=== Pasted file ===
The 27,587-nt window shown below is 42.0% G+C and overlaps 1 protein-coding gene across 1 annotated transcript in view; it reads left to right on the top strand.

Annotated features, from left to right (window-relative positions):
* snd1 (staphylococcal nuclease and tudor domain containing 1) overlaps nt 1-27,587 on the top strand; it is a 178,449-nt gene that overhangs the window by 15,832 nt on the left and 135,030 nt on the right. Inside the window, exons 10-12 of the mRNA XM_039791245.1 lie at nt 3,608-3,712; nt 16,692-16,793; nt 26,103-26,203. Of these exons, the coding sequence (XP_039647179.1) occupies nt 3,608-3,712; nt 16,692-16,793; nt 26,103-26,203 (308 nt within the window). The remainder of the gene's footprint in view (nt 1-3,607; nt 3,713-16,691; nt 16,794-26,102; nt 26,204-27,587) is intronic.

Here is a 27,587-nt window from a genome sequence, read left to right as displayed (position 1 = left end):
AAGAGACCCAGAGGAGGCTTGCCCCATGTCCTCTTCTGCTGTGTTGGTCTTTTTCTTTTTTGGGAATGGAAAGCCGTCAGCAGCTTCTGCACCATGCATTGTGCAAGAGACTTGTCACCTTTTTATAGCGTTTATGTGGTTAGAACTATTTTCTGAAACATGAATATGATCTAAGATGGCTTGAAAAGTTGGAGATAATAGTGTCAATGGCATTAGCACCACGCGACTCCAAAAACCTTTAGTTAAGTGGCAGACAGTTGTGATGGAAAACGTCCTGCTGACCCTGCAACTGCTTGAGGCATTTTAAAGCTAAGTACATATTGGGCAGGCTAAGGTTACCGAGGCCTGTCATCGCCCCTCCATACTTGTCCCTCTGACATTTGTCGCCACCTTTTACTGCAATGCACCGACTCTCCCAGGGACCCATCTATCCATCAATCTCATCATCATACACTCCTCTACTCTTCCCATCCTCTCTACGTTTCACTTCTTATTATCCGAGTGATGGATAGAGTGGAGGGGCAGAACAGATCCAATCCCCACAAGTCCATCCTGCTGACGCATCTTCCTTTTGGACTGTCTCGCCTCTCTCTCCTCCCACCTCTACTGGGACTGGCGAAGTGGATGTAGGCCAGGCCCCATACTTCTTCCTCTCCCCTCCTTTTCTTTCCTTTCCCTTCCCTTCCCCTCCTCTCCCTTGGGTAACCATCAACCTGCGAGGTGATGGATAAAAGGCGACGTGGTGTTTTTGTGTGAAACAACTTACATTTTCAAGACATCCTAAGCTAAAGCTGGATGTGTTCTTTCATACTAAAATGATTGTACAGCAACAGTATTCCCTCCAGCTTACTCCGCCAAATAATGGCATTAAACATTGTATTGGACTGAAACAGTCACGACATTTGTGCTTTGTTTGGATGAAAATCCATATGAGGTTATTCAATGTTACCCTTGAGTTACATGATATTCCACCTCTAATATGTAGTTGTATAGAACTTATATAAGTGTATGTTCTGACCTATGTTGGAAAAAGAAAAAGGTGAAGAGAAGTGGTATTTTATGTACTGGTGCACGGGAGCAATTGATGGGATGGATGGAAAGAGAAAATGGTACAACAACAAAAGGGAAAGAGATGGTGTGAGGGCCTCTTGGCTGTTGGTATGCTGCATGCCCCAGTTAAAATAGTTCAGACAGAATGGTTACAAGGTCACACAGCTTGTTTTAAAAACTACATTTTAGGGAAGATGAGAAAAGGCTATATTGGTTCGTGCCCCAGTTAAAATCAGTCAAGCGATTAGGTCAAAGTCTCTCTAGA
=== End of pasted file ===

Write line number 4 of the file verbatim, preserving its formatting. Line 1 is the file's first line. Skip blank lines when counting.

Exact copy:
Here is a 27,587-nt window from a genome sequence, read left to right as displayed (position 1 = left end):